Because a similar problem is occurring in the rest of the northern hemisphere temperate zone it may not be that obvious, but it remains to be seen exactly what happens. It is not sustainable in the long term, but is sustainable in the really short term. Where the boundary lies is unclear.


If, as it appears you are suggesting, the "similar problem is occurring in the rest of the Northern hemisphere..." why does that lead to a "gradual devaluation of sterling..."? That line of thinking suggests that others with the "similar problem" will have a gradual "revaluation", against sterling at least.

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Re: Is rising inflation looming?

#295318

Postby scrumpyjack » March 29th, 2020, 11:19 am

Alaric wrote:
Snorvey wrote:I've always seen public sector wage increases as a driver of inflation.


Being allowed to increase prices and taxes by RPI or CPI is likely to have the effect of ensuring the continuation of inflation. I'm unconvinced why the inflation target cannot be zero. If it's stuff you need to consume, you cannot defer purchase because the price is likely to decrease.


The accepted general view of economists is that you need inflation of about 2% to keep the economy moving and ensure people have some incentive to spend their money rather than sit on it. They only see the purpose of money as being to optimise what suits government and economic growth. Maintaining money as a stable store of value is not an objective that occurs to them as desirable. The fact that it seems the economies that have been most successful in the long term have been the ones with relative low inflation (Switzerland, Germany etc) escapes their attention.

Of course in this country we have found that a 'little' inflation usually ends up in a lot of inflation (reached 27% at one point in the seventies).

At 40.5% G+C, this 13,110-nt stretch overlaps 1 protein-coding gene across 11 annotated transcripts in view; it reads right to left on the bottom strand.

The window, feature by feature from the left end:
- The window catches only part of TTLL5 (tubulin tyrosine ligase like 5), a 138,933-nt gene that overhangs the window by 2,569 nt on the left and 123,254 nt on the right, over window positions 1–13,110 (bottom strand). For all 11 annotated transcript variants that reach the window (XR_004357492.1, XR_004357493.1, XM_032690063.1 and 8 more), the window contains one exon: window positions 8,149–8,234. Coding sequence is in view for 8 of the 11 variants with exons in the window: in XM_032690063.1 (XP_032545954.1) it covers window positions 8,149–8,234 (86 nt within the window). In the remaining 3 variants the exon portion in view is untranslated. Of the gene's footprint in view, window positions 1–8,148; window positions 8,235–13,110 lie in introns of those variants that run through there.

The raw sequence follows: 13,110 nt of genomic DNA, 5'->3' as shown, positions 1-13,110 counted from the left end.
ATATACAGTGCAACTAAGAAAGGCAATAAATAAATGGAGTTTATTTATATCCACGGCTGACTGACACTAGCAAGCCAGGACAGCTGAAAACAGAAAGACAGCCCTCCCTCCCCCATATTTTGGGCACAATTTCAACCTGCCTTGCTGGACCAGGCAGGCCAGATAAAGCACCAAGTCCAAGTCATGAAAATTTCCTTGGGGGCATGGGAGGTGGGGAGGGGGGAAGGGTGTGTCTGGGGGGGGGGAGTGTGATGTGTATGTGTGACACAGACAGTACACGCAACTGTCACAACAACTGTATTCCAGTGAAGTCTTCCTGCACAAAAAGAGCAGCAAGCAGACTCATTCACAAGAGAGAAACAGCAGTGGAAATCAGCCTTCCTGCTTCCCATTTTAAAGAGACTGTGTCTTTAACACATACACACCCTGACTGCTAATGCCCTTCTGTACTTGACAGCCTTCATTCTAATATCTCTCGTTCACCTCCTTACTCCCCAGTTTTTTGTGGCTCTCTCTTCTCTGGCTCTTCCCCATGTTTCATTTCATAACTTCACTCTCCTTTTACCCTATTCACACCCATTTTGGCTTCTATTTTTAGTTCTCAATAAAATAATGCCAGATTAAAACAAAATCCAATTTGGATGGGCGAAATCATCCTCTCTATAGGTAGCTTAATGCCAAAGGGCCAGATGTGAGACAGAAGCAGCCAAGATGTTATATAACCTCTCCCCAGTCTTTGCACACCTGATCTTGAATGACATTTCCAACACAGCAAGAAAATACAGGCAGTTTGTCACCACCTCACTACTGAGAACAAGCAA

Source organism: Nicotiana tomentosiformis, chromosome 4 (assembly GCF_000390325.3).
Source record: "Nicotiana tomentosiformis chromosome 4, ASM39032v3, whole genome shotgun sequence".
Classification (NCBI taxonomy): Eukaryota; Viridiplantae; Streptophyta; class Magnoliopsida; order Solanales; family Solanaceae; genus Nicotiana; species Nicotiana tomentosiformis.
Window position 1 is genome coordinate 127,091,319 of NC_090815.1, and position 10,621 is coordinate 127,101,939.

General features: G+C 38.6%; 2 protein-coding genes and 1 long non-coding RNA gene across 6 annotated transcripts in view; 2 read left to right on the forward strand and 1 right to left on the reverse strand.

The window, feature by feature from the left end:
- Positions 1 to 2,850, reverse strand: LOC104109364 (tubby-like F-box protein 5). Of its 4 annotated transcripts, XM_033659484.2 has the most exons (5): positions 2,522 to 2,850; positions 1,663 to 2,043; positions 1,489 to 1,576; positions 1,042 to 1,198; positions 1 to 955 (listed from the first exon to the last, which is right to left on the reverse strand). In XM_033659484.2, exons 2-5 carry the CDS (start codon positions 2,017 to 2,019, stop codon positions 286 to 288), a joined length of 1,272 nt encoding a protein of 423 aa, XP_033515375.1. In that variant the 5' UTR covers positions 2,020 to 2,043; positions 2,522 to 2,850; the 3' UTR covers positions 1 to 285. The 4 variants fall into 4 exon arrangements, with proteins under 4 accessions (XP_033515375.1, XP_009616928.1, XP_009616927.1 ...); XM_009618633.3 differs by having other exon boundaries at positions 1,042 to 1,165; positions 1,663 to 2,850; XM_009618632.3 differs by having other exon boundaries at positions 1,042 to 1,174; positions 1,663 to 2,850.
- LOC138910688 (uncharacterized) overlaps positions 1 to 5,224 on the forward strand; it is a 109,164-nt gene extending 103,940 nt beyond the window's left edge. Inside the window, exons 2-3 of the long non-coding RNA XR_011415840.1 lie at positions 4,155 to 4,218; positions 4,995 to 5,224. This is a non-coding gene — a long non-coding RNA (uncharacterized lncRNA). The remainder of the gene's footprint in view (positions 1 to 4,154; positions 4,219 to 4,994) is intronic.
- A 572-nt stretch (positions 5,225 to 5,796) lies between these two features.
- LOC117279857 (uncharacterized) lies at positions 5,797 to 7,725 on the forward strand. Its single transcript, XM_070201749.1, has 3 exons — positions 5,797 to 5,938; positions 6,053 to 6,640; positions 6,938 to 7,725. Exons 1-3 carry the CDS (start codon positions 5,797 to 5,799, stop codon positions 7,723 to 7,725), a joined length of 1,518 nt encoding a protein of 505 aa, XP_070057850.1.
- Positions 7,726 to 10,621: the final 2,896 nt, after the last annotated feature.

I think that higher inflation is quite likely to reassert itself, so may be better to keep one's cash in more reliable currencies?

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Re: Is rising inflation looming?

#295324

Postby Stonge » March 29th, 2020, 11:28 am

scrumpyjack wrote:
I think that higher inflation is quite likely to reassert itself, so may be better to keep one's cash in more reliable currencies?


Are US stocks a long-term (say 15 years) compensation for higher (e.g. than the rest of the world) UK inflation and the long-term devaluation of the pound?

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Re: Is rising inflation looming?

#295326

Postby johnhemming » March 29th, 2020, 11:33 am

dealtn wrote:[That line of thinking suggests that others with the "similar problem" will have a gradual "revaluation", against sterling at least.

There are countries without lockdowns mainly in the Southern Hemisphere and outside the temperate zone.

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Re: Is rising inflation looming?

#295333

Postby dealtn » March 29th, 2020, 11:44 am

johnhemming wrote:
dealtn wrote:[That line of thinking suggests that others with the "similar problem" will have a gradual "revaluation", against sterling at least.

There are countries without lockdowns mainly in the Southern Hemisphere and outside the temperate zone.